If victory belongs to whoever’s virtual assistant can interact with the most unlikely range of household appliances, then Amazon has already won.
The firm’s voice-activated digital helper has been added to a bathroom mirror that can – via cloud service Kohler Konnect – pass commands to smart kitchen taps, a shower system and even a smart toilet.
“That means ‘Alexa, ask Kohler to flush my toilet’ is something you might end up saying in the near future,” mused Blair Hanley Frank at news site Venturebeat.
Who needs a copy of Reader’s Digest when Alexa is free for a chat, instead?
In all seriousness, the battle to be your smart home’s virtual butler is hotly contested and a huge range of gadgets on show at the latest CES tech show in Las Vegas now boast ways for users to interact with them via assistants including Alexa, Google Assistant, Siri and others.
But it’s the rivalry between Amazon and Google that is particularly noticeable.
“By day four of CES we will be reporting when a gadget doesn’t have Alexa or Google Assistant,” quipped Dieter Bohn, executive editor of tech news site The Verge.
Among the devices featuring Google Assistant are many new smart speakers, including models made by Altec Lansing, JBL and LG.
The breezy aide has also recently been adopted by two of the biggest TV brands – Sony and LG.
At CES 2017, LG invited Amazon on stage at its press conference in order to showcase Alexa inside a variety of devices but this year, the honour of an appearance fell to Google.
The tech giant’s Assistant is also being added to more car entertainment systems, thanks to Android Auto, where it enables a hands-free means of checking in on Google apps.
Seeing is believing
Significantly, the aide is now compatible with smart displays including four devices shown off at CES.
These will, importantly, allow users to watch YouTube videos.
Google recently blocked YouTube from Amazon’s Alexa-powered Echo Show devices – which feature screens – so, for the moment, access to the world’s biggest video platform may be seen as a deal-breaker for some.
But the variety of devices packing Alexa certainly appears to be growing ever broader.
From the bathroom appliances mentioned above to an LG fridge that uses Alexa to relay recipe directions while you cook, Amazon’s assistant is the one making the most in-roads when it comes to smart versions of traditional “white goods” products.
However, one manufacturer – Whirlpool – appeared unwilling to choose a favourite.
It allows the user to pick Alexa or Google Assistant when setting up voice activation on smart appliances like the firm’s range oven and microwave.
One of the more eagerly covered gadgets of CES this year is a set of $1,000 (£740) smart glasses made by Vuzix.
These too have Alexa built in, which helps the wearer – for example – navigate through web content projected in the upper right part of his or her vision.
Tech news site Wareable said the device was ready to “atone for the sins of Google Glass”.
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For analyst Simon Bryant at market research firm Futuresource, the current leader is easy to identify.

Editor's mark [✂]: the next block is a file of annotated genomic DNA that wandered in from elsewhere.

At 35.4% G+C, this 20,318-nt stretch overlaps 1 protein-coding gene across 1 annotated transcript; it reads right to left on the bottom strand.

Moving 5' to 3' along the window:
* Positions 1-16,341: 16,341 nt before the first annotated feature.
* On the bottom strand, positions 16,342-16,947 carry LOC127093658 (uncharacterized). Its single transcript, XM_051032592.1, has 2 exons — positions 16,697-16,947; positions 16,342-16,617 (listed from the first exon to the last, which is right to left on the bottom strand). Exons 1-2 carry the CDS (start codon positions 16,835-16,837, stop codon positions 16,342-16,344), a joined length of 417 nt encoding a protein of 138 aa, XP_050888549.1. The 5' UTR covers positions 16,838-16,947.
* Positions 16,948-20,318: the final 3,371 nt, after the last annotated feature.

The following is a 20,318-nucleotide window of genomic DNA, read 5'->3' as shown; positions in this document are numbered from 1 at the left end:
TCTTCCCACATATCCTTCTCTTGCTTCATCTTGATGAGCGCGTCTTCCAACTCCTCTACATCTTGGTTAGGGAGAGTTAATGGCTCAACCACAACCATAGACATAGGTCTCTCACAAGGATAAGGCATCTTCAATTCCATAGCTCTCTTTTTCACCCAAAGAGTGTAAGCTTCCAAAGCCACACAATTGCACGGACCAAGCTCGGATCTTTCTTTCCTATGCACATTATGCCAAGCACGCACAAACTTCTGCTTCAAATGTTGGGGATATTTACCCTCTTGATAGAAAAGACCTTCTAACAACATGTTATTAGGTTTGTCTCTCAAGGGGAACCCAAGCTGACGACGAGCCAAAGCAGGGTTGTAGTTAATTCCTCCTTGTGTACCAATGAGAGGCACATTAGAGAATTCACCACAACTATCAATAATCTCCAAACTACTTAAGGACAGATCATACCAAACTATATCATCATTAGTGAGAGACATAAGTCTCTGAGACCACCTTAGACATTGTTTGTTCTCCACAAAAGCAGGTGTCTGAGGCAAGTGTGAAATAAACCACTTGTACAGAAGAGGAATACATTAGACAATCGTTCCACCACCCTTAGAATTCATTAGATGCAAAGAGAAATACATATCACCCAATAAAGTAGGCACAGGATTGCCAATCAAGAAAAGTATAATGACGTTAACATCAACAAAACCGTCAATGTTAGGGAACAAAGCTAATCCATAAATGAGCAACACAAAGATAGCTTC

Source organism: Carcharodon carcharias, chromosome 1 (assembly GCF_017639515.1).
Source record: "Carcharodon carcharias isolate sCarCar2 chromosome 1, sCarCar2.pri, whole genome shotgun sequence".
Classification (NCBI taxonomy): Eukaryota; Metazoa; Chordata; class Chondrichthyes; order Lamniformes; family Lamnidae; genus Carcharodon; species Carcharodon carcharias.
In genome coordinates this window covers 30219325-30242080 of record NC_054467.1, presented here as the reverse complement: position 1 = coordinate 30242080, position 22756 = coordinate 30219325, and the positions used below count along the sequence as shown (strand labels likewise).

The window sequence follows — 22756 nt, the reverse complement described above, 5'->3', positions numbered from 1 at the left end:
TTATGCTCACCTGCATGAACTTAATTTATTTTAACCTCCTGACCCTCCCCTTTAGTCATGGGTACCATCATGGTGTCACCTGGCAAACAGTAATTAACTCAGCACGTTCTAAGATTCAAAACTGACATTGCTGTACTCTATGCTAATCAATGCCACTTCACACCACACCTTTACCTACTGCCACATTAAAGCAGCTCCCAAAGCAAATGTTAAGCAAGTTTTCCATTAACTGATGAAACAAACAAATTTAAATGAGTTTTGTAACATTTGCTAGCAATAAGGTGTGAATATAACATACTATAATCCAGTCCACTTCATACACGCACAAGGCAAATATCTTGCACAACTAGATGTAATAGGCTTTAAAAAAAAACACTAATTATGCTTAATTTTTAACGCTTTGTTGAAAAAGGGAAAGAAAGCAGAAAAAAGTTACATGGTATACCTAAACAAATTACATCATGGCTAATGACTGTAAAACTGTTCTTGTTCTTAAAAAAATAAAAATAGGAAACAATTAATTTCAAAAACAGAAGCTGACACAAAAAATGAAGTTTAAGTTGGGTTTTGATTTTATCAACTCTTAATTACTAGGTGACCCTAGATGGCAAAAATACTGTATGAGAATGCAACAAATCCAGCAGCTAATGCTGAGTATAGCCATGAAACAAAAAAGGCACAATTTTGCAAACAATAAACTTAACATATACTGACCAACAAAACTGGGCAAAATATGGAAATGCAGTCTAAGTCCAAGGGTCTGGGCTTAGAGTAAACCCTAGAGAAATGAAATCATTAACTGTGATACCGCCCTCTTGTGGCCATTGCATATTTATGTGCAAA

“There’s no question that the momentum is with Amazon,” he told the BBC.
“[The firm] has proven that there is a logical use case for a hands-free assistant in the smart home.”
However, he doesn’t think that fridges and bath tubs are where Alexa will really become indispensable for home users, not least because most people don’t replace such items often.
And there could be trouble ahead for Amazon, he adds, when it attempts to take Alexa to markets beyond the US and Europe.
“Amazon’s reach geographically is still pretty limited and language support [on Alexa] is very poor,” he explained.
“Google has many more languages… so moving forward there are question marks about how long Amazon can sustain the growth.”
Adam Wright, a tech analyst at IDC, agreed that the voice assistant show-down was now a “two-horse race”.
He pointed out that both Google and Amazon have made it easy for developers to create new actions or skills that people can use when interacting with either Alexa or Google Assistant.
Of course, for many consumers a virtual assistant is still very much a novelty.
Both Amazon and Google have been working on ways to educate users on the functionality that their voice-activated aides provide.
“We have over one million actions available to users that [they] can now look up,” a Google spokesman told the BBC.
A truly broad user-base, rather than a small phalanx of die-hard fans, would certainly make victory for either Alexa or Google Assistant all the sweeter.
And of course, the data that a large audience would churn out while interacting via voice day by day is what both of these giant companies really want.
And the rest?
“We think Apple is going to be in trouble, they’re struggling to compete,” said IDC’s Adam Wright, referring to Apple’s virtual assistant, Siri.
The firm’s $349 (£258) HomePod smart home hub has yet to be released and even Apple-themed news site Macworld acknowledged this week that it “barely competes with the Echo as a smart home companion”.
Some have wondered whether Microsoft’s Cortana helper faces defeat now that Alexa that it is being added to PCs made by Acer, Asus and HP.
Currently, Cortana boasts just 230 skills – a far cry from the 25,000 available via Alexa.
But it did feature in some interesting products at CES this year – including a snazzy smart thermostat made by Johnson Controls.
One tech giant admirably remaining loyal to its home-grown assistant was Samsung.
It has baked Bixby into TVs, fridges and smartphones among other products – and those are the only places you’ll find it.
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